* Italian, Spanish bond yields fall as ECB intervenes in the market
* Contagion fears, money market stress ups need for bold action
* Bunds hit session low on renewed talk of ECB lending to IMF
LONDON, Nov 18 (Reuters) - German Bund futures fell on Friday on speculation the European Central Bank could lend money to the IMF to bail out bigger euro zone economies, although ECB officials and Germany continued to resist pressure for the bank to play a bigger anti-crisis role.
The speculation coincided with a sharper move lower in Italian and Spanish yields after they came off the day's highs as the ECB intervened in the secondary market.
News agency Dow Jones reported that talks on ECB lending to the International Monetary Fund may start soon and that Germany and the ECB were still opposed to the idea but may be willing to consider it, citing sources.
"Within the article, it did say the ECB are actually opposed to the idea and Germany, so it doesn't really make sense why we are selling off on it, but the fact of the matter is we are. People look at headlines," one trader said.
The German Bund future was down 56 ticks on the day at 136.76, but analysts say there will continue to be demand for safe-haven debt as long as euro zone policymakers do not come up with a big-bang solution to the debt crisis.
AUSTERITY IS INSUFFICIENT
Italian Prime Minister Mario Monti comfortably won a vote of confidence in his new government on Thursday after promising rigour and fairness in painful reforms to dig the country out of a financial crisis that threatens the entire euro zone.
But many in markets say austerity measures alone will not be enough to contain the debt crisis, putting pressure on the ECB to tide the region over with bond purchases until policymakers can agree on more effective action .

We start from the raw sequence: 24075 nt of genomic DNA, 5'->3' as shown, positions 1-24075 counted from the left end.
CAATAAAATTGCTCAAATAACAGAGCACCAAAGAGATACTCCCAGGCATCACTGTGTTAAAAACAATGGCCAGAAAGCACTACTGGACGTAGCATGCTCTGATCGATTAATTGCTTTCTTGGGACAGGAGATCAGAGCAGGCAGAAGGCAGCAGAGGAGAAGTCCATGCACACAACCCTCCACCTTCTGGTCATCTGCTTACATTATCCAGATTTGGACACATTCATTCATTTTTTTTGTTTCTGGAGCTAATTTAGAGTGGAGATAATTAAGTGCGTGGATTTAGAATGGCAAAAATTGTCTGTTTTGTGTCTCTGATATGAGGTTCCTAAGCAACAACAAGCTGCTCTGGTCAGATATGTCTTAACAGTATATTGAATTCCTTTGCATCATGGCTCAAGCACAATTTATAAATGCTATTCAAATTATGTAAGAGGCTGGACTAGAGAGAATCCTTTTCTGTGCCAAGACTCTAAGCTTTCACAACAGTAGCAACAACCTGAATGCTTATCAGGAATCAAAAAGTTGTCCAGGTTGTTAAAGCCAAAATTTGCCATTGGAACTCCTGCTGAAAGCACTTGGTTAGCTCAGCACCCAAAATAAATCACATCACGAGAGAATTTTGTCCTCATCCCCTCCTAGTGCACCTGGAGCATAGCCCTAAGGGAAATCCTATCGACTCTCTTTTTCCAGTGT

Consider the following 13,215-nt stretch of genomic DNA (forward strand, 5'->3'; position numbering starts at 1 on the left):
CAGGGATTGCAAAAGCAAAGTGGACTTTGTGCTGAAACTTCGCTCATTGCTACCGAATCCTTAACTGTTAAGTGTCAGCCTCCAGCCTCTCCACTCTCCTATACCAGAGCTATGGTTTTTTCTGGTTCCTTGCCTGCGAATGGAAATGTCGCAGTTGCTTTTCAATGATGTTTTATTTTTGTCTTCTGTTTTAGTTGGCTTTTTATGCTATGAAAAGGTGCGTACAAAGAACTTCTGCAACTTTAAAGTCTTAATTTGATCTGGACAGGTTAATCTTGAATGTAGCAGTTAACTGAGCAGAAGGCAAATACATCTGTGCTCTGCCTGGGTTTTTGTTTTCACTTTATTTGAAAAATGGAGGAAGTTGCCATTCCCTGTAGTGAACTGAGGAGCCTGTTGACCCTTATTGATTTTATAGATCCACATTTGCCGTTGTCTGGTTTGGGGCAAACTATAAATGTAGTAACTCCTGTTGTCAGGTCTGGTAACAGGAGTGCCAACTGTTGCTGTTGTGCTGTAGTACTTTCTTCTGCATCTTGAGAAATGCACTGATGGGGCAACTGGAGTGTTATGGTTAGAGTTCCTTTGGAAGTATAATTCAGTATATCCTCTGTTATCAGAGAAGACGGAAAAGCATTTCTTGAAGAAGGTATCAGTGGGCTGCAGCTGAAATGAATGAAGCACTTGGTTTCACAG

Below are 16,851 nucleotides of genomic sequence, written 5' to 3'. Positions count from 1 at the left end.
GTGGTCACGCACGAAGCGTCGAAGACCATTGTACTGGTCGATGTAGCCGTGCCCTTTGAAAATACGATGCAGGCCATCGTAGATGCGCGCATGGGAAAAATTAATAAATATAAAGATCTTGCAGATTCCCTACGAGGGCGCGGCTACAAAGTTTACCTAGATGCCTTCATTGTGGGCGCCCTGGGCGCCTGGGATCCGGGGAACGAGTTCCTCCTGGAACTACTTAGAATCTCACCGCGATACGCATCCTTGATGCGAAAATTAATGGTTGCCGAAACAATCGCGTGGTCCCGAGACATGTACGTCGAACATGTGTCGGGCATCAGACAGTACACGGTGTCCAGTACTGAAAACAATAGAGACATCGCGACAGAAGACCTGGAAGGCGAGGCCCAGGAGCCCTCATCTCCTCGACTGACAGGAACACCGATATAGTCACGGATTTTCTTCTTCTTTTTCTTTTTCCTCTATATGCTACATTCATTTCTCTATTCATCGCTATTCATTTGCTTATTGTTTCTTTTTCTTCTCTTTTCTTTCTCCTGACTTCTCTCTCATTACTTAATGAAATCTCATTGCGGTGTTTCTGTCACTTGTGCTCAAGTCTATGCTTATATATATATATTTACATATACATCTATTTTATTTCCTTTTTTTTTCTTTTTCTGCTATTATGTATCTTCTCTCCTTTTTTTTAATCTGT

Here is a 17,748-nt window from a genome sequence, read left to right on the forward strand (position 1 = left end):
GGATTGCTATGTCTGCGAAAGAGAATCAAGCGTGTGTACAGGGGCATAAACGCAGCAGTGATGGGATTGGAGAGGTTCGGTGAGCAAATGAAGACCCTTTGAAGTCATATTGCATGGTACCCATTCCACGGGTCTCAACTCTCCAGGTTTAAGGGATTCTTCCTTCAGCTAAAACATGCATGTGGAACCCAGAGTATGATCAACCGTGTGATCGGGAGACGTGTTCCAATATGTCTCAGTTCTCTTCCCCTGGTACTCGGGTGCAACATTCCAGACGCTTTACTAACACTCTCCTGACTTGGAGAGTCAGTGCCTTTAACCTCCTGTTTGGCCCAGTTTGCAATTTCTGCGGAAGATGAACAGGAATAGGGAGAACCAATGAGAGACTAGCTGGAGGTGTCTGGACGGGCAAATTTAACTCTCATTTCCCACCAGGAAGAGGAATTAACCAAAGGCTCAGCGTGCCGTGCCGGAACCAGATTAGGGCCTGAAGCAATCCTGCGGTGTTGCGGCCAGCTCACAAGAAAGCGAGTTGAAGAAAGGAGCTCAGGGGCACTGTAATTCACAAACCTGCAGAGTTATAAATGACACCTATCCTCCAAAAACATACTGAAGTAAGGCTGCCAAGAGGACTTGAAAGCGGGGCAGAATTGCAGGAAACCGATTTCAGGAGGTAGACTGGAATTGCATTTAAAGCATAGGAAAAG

Italian 10-year government bond yields fell 19 basis points to 6.7 percent having earlier stood close to unsustainable levels at 6.98 percent. One trader cited ECB buying in the five- to 10-year part of the curve.
Spanish 10-year yields were 8.4 basis points lower on the day at 6.43 percent, having earlier hit a high for the day at 6.55 percent.
The gap between Italian and Spanish yields has narrowed in recent sessions -- a development one analyst said showed the crisis was escalating.
The yields are likely to converge further with Spanish yields set to jump as the January 2022 bond sold on Thursday becomes the new benchmark at that maturity.
"It's symptomatic of the fact that one individual country can't influence this now, it's a systemic issue," Lyn Graham-Taylor, rate strategist at Rabobank, said.
"We all know that Spain has better fundamentals than Italy but now the market is just viewing them as ... the same risk."
The ECB is reluctant to take on a bigger role for fear of undermining its independence from politics and its price stability mandate when euro zone inflation is at 3 percent -- above its target of just below 2 percent.
A German newspaper reported the ECB had secretly imposed a weekly limit of about 20 billion euros ($27 billion) on its euro zone sovereign bond-buying programme.
ECB chief Mario Draghi told euro zone governments on Friday to act fast to get their EFSF rescue fund up and running, showing exasperation at their slow progress.
Other senior ECB policymakers joined Draghi in pushing the governments to act, saying the central bank should be asked to go beyond its inflation-busting mandate.
Bond strategists in a Reuters poll saw an even chance of a bigger role for the ECB. The 50 analysts surveyed gave a median 48 percent probability the ECB will be forced to adopt a policy of quantitative easing while a slim majority bet it could become a lender of last resort.